It’s not a normal career path that begins with selling bonds and ends with writing novels, and I was first among the skeptics who doubted my ability to make the transition. 

When I first set out to write my first novel, a good friend pointedly asked, “No offense, but you’ve spent your whole career on Wall Street. What do you know about writing books?” The short answer? Nothing. 

The art of writing and the science of math are clearly mutually exclusive groups; and still, without realizing it, Wall Street more than adequately prepared me for a writing career. While the financial skill set may be unique, the ability to apply and adapt those skills to a variety of problems makes those who have enjoyed a career on Wall Street far more versatile than some would think.

In speaking with other writers who were struggling with the same daunting task of attaching words to page after horridly blank page, I discovered there was a consensus on one of the most difficult parts of writing. The sitting. The waiting. The staring at a screen for hours on end hoping that something deep in the recesses of your brain will incite an idea. I understood their frustration, but I’d actually found this to be one of the easiest parts of the process. Working on Wall Street requires you to sit in front of monitors for twelve, fourteen, fifteen hours a day. One little laptop with a blinking cursor hardly seemed as menacing as four large flat screens flashing numbers all day long. This discipline, the ability to sit, and stare, and wait for something to happen, is second nature to me. Finance instills a focus and intensity in those who work in the industry that I hadn’t even realized was there. Without them, I’d have found the writing process infinitely more difficult.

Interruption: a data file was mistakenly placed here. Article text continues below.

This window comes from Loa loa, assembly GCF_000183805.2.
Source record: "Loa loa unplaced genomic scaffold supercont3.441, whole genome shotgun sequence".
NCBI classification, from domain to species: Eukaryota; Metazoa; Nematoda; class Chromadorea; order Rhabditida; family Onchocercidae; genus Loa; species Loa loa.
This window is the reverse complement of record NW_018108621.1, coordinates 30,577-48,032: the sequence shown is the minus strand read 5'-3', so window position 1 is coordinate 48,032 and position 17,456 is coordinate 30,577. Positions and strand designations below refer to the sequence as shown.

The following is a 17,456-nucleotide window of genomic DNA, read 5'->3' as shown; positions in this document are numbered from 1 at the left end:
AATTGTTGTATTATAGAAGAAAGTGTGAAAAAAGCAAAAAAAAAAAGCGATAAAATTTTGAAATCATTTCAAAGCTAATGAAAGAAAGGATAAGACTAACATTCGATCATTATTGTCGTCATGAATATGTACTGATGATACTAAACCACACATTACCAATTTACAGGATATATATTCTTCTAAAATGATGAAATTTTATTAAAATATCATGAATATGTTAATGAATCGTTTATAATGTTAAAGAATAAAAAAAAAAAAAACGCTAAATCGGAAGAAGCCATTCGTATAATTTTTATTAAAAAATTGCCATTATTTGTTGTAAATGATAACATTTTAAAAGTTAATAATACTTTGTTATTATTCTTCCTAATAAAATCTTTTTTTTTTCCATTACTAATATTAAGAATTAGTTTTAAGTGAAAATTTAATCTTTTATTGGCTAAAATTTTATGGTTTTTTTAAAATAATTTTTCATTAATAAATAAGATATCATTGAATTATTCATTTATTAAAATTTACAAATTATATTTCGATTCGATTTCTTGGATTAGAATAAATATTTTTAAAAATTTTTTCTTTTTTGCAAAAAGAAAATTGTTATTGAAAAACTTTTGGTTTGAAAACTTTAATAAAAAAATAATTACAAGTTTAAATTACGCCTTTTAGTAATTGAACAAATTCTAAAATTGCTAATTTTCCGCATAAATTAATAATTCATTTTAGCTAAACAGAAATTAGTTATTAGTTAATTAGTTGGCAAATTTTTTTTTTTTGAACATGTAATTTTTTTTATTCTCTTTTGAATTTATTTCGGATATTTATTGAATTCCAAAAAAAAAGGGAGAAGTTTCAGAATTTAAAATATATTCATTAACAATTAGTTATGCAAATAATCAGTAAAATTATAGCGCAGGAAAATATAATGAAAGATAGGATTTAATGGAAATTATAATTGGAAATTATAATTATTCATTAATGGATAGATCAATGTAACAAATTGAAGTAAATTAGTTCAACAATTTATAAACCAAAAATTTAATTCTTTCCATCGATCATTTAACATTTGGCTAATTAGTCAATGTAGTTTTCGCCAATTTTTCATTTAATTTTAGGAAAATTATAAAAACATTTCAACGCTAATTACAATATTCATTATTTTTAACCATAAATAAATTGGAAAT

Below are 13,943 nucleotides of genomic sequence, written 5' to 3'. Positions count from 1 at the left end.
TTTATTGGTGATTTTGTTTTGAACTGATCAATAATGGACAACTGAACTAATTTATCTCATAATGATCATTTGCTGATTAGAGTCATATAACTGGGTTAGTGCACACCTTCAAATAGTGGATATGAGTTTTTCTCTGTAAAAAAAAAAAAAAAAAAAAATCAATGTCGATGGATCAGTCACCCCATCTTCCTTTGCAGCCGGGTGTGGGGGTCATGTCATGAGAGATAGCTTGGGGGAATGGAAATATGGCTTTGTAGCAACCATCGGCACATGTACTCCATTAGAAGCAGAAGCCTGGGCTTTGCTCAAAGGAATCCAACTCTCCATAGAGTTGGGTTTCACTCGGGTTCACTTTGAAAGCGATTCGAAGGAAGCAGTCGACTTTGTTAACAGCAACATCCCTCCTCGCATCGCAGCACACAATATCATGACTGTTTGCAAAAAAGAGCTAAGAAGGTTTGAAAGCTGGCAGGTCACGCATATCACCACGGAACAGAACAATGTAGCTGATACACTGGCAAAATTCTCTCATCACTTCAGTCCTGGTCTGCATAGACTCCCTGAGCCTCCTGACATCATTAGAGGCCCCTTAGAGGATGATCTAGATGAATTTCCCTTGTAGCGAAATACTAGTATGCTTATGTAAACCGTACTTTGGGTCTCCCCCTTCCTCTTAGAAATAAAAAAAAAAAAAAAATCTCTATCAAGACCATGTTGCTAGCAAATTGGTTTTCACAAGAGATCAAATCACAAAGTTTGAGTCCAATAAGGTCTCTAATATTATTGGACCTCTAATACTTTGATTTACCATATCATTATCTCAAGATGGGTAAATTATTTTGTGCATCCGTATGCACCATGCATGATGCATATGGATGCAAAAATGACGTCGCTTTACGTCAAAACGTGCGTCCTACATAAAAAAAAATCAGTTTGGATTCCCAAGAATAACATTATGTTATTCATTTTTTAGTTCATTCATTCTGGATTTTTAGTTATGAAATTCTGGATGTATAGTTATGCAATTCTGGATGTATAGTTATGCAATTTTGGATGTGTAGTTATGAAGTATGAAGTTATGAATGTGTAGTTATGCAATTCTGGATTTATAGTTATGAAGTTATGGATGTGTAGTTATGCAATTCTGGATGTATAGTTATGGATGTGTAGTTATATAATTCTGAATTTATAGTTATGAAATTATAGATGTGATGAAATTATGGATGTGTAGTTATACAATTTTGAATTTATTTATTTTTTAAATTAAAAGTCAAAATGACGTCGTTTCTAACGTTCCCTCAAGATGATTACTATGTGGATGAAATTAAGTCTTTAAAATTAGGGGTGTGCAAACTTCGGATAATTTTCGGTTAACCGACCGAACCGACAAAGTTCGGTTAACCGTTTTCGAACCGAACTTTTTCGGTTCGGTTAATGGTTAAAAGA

When I began exploring the possibility of switching careers, I had the luxury to speak with Adriana Trigiani, a behemoth of women’s fiction and a New York Times best selling author. She asked me what I would really like to do with my life. 

I replied, “I’d like to write a novel, but that’s just a pipedream.” 

She tilted her head and asked me, “Why? Did you even try? Did you even attempt to write anything down?” 

I hadn’t. 

Then I remembered how that type of inertia, that type of insecurity, would be viewed by my peers in finance. Not well. 

We are trained to be aggressive, to take risks, to step outside your comfort zone, whatever that may be. 

These aren’t inspirational sayings tacked on the wall in the office, or bumper stickers attached to cars. These are mandatory qualities and character traits that you must possess if you want to thrive in the industry; the same qualities you need to have if you want to attempt a career in writing.

One of the main things holding back aspiring writers is simply, fear. It’s daunting, putting your ideas our there for the world to judge, for publishers to edit, for critics to ridicule. It’s a risky proposition, one with enormous potential to backfire. 

Finance prepared me to be fearless: to say what was on my mind, to present my ideas with confidence, even if they’re met with skepticism, and to stand behind my work. 

It taught me that you can never know success if you aren’t willing to fail spectacularly, as that’s the only way you’ll do better the next time. 

And yes, there will be a next time, because if you work in finance, quitting is simply not an option.

Erin Duffy, is the author of the just released "Bond Girl: A Novel" (HarperCollins 2012)